In Hawaii, Reimagining Tourism for a Post-Pandemic World

In Hawaii, Reimagining Tourism for a Post-Pandemic World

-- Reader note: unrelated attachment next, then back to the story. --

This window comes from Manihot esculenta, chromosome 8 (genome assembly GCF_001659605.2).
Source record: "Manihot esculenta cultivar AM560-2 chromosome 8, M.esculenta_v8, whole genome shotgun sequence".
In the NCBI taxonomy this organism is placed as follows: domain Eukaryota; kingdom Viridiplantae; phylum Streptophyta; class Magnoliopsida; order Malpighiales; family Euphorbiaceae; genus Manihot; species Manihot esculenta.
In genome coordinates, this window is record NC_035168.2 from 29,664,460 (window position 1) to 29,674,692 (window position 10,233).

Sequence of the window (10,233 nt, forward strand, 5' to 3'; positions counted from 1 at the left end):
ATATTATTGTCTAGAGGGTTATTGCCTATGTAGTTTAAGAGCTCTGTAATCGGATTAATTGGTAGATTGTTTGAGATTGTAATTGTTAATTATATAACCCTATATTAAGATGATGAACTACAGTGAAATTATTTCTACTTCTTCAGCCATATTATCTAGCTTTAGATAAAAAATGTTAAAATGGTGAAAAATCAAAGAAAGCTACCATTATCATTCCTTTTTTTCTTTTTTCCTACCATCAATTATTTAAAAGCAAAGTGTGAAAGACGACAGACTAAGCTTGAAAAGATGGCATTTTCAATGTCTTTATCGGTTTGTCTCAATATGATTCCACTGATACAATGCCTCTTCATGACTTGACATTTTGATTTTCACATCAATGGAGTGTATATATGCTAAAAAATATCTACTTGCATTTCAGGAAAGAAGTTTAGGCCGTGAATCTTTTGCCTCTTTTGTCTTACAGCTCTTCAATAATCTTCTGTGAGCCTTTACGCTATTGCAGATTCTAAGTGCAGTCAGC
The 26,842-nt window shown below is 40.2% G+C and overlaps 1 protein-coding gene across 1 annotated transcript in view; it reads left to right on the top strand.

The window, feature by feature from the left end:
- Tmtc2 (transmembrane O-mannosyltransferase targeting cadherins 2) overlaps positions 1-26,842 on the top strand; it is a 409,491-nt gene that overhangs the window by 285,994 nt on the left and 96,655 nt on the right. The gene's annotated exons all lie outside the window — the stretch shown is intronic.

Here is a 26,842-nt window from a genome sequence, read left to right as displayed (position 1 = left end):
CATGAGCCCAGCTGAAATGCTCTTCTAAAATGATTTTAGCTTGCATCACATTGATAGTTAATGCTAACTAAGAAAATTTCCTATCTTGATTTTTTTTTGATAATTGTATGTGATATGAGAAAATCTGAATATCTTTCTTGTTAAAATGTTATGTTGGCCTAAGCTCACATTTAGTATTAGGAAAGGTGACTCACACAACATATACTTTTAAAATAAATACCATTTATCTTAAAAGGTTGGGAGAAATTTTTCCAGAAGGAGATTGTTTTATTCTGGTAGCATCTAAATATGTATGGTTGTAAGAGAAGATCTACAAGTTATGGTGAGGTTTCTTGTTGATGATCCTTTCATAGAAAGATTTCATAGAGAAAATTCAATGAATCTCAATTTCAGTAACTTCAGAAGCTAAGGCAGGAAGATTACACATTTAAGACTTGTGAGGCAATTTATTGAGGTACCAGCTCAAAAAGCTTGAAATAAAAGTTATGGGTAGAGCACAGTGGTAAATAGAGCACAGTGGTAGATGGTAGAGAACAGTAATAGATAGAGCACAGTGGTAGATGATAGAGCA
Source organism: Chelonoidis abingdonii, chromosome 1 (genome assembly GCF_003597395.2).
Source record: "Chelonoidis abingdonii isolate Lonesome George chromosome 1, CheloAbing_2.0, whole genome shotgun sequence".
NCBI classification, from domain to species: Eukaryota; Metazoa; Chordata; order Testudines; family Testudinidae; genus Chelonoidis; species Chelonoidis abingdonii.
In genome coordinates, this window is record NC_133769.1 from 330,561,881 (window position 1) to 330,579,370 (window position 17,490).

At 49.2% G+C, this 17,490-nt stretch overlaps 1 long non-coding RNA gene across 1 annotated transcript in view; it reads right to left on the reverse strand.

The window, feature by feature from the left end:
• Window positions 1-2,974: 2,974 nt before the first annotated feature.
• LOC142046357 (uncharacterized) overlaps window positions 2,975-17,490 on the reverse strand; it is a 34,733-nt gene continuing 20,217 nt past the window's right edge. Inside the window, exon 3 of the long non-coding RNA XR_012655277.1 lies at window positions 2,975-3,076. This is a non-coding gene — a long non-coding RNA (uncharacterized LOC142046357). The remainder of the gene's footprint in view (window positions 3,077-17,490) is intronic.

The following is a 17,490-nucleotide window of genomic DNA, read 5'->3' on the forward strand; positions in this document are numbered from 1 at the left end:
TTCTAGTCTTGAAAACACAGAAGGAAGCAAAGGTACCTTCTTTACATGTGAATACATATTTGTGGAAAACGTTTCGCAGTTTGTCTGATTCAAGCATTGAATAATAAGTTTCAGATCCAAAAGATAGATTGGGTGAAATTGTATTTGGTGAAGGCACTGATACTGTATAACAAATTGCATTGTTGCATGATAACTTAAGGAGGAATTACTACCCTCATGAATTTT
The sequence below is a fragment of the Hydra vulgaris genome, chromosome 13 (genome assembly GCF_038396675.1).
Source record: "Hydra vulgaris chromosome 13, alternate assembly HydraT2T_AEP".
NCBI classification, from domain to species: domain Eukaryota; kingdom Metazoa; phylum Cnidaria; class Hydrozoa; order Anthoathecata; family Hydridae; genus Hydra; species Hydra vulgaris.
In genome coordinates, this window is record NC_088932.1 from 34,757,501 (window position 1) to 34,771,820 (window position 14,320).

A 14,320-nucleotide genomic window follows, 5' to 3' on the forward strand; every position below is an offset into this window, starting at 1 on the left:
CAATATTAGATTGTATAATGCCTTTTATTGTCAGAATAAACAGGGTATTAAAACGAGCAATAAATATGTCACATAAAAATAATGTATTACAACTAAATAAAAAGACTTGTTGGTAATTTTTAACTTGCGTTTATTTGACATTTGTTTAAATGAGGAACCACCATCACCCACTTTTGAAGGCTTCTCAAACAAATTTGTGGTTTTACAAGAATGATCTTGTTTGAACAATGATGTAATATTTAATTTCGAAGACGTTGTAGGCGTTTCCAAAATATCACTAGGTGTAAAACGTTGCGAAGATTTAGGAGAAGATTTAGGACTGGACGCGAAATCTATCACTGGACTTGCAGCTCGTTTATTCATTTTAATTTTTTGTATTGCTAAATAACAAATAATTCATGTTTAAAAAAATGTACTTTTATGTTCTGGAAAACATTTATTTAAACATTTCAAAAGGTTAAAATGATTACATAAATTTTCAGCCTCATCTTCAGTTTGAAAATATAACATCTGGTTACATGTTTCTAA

Before the pandemic, the crowds that flocked to Diamond Head State Monument (above) had a negative effect on both the surrounding community and the visitors themselves. Hawaii is now reevaluating visitation levels and entrance procedures. Before Covid, ‘tourism was at this point where everything was about tourists.’ With the one-year anniversary of travel’s collapse, the state, like other overtouristed places, is hoping for a reset. For a visitor who was on the island of Oahu in 2019 when a record 10.4 million people visited Hawaii, returning to Honolulu nearly a year after the onset of the coronavirus pandemic is breathtaking. At Daniel K. Inouye International Airport, souvenir shops and nearly all food vendors have closed. In neighborhoods around the state’s capital, restaurants and bars, tour operators and travel agencies have shuttered permanently, and many that remain appear to be shells of the popular jaunts they were before the pandemic. Hotels with skeleton staffs. No tourist-filled buses blocking the entrances to attractions. Plenty of room to move on sidewalks without bumping shoulders. Meanwhile, the state continues to solidify its reopening procedures …
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